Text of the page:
Porsche 911 (996) – The Story
The first all new chassis platform since the original 911 and a new water-cooled engine
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The introduction of the 911 Model 996 in 1998 ushered in a whole new era for Porsche. Gone was the air-cooled flat six, replaced with an all-new, modern, water-cooled flat-six. The 996 911 was the first redesigned 911 model that didn't carry over any significant components from it's predecessors, significant for Porsche at the time as it was known to iterate on the original 911 formula and technology. The 996 was a big deal. It was totally revamped from the inside out.
In 1998, the 996 was only offered in coupe and cabriolet versions with either rear-wheel or 4-wheel drive. The Turbo variant appeared in 2001 and came well equipped with a 3.6 L Turbocharged Flat 6 (M96/70), good for 415 bhp @ 6000 rpm and 415 ft lbs @ 2700 rpm. 0 to 60 mph was over in 4.0 seconds flat and top speed was almost 190 mph. Two years later, in 2002, the X50 option became available on the Turbo model boosting it's power to 450 hp. The model 996 Turbo S came in 2005 and got 450 hp and was available in both coupe and cabriolet.
All of the standard models received a minor makeover in 2002 (becoming known as the 996.2 cars), which included Turbo-style headlights, a freshly designed front clip and an increase in engine capacity to 3.6L along with a subsequent 20 hp boost. The bodies were more rigid which further improved handling and safety and the lower, stiffer X74 suspension became available as a factory modification. The model Carrera 4S, more commonly known as the C4S, was introduced in 2002 as well. The C4S was clad with the wide body look of the Turbo and also shared it's brake and suspension set-up. Production of the Targa began in 2002.
Two lightweight GT variants were produced using the model 996 platform. The GT2 variant was put on hold for two years while Porsche focused on the new model GT3. The model GT3 was produced in two versions, both of which were stripped of most of their luxuries and geared more toward performance. The first version, the model Mk.I GT3, was released in 1999 but was never available in the United States. It was powered by a 3.6L flat-6 engine that produced 360 hp. The second version, the Mk.II GT3, was available to the United States market and featured better aerodynamics along with a more powerful version of the 3.6L which produced 380 hp.
The new model GT2 finally arrived in 2001. It was developed primarily as a road car in contrast to it's counterpart, the track-oriented GT3. The model GT2 sported wider fenders to accommodate bigger wheels and tires, a more aggressively angled nose and a large, fixed rear wing. The heart of the beast was a re-tweaked version of the model 996 Turbo's 3.6L twin turbo engine. Larger turbochargers and intercoolers, upgraded intake and exhaust and re-programmed control software resulted in a 489 hp adrenaline rush that could take you from 0-60 in under 4 seconds and carry a top speed of 198 mph.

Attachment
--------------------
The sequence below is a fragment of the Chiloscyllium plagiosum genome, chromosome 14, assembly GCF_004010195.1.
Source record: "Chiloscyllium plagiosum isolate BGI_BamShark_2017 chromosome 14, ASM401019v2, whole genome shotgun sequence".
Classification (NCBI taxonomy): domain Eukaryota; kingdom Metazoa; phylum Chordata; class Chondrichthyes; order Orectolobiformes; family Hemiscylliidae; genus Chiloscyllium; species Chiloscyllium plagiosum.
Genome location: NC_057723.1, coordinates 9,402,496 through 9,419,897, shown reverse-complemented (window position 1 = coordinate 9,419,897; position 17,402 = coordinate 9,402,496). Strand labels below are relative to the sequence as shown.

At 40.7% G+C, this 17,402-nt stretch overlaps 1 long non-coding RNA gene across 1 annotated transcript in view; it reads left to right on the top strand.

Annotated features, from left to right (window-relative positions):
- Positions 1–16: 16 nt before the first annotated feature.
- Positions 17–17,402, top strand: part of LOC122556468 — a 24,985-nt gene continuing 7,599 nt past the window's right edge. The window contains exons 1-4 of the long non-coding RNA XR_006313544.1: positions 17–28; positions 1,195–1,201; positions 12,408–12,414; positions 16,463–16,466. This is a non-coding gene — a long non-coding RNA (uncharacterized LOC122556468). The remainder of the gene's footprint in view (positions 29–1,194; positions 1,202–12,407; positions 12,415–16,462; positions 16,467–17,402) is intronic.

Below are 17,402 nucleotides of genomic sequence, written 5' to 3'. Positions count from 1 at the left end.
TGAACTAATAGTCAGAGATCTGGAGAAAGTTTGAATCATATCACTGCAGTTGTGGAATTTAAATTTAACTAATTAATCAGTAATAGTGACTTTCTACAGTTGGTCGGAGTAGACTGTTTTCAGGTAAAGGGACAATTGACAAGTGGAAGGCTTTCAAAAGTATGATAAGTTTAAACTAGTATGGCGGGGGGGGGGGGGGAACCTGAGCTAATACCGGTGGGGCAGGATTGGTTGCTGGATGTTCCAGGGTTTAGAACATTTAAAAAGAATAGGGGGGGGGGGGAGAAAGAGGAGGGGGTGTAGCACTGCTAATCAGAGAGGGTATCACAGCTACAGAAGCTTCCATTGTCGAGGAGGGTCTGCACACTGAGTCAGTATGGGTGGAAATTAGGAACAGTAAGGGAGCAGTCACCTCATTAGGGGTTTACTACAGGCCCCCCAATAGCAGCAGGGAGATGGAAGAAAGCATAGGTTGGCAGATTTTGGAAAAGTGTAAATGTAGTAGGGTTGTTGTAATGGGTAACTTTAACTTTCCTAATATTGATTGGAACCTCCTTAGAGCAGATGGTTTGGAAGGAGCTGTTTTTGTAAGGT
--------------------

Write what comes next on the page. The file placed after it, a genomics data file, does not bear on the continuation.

Two Special Editions of the model 996 were released during it's production. The first was introduced as "The 911 for the Millennium". It was based on the model 911 Carrera 4 coupe and finished in Violet Chromaflair paint. Only 911 were produced, and each one is distinguishable by unique badging on the engine lid and a numbered plate on the center console. The second Special Edition was released in 2004 to celebrate the 911's 40th anniversary. The Anniversary Edition was loaded with extras and was only available in Carrera GT Silver. 1,963 cars were built to coincide with the year 1963 - the year the model 911 was first introduced to the world.
Type: 996 (996.1, 996.2) / Generation: Fifth Generation 911 / Manufacturer: Porsche AG / Production Years: 1997–2004 (2005 and 2006 for 911 Turbo S, GT2 and GT3 models only) / Model Years: 1998 - 2005 / Designer: Pinky Lai (1993–1994), Harm Lagaay / Body Style: 2-door Coupé, 2-door Roadster, 2-door Targa / Layout: Rear-engine, rear-wheel drive, Rear-engine, all-wheel drive / Engines: 3.4 L Watercooled Flat 6 (M96/01), 3.6 L Watercooled Flat 6 (M96/03), 3.6 L Turbocharged Flat 6 (M96/70), 3.6 L Watercooled Flat 6 (M96/76), 3.6 L Turbocharged Flat 6 (M96.70S) / Transmission: 5-speed ZF 5HP19 automatic, 5-speed Mercedes-Benz 5G-Tronic automatic, 6-speed Getrag G96/00 manual / Date of unveil by Porsche AG: official photos in March 1996 (Geneva Motor Show) / Premiere: September 11, 1997 IAA Frankfurt Motor Show / Predecessor: Porsche 993 / Successor: Porsche 997
This graphic breaks out the Type 996 in terms of timelines and how to tell all the models apart. Click on the image to see it in higher definition. There were quite a few regular model cars and plethora of special editions over the years. You can see here that all the core Carrera models were updated to the 3.6 liters Type M96 flat six and at the same time, the front end received a largely welcome update, thus classifying them as MkII (or 996.2) cars).